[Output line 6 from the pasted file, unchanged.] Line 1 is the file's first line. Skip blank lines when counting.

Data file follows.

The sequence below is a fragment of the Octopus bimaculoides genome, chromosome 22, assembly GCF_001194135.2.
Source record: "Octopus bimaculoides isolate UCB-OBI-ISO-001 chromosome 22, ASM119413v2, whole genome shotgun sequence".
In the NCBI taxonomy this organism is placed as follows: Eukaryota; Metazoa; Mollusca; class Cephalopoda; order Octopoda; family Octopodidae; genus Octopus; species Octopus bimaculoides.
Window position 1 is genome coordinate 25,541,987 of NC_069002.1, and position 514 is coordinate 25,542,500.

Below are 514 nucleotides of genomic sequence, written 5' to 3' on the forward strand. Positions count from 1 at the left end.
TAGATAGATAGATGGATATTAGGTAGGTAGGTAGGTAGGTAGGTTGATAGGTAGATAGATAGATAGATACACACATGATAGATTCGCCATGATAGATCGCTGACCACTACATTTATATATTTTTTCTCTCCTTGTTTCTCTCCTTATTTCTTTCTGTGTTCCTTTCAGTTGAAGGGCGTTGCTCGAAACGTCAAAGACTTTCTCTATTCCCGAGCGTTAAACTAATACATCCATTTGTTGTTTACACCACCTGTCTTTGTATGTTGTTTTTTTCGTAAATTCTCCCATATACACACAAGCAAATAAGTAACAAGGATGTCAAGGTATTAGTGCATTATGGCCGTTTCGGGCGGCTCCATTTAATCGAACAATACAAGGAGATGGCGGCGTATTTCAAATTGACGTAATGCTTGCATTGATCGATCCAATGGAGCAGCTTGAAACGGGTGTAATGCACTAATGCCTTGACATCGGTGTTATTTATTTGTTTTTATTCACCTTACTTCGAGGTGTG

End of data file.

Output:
TAGATAGATAGATGGATATTAGGTAGGTAGGTAGGTAGGTAGGTTGATAGGTAGATAGATAGATAGATACACACATGATAGATTCGCCATGATAGATCGCTGACCACTACATTTATATATTTTTTCTCTCCTTGTTTCTCTCCTTATTTCTTTCTGTGTTCCTTTCAGTTGAAGGGCGTTGCTCGAAACGTCAAAGACTTTCTCTATTCCCGAGCGTTAAACTAATACATCCATTTGTTGTTTACACCACCTGTCTTTGTATGTTGTTTTTTTCGTAAATTCTCCCATATACACACAAGCAAATAAGTAACAAGGATGTCAAGGTATTAGTGCATTATGGCCGTTTCGGGCGGCTCCATTTAATCGAACAATACAAGGAGATGGCGGCGTATTTCAAATTGACGTAATGCTTGCATTGATCGATCCAATGGAGCAGCTTGAAACGGGTGTAATGCACTAATGCCTTGACATCGGTGTTATTTATTTGTTTTTATTCACCTTACTTCGAGGTGTG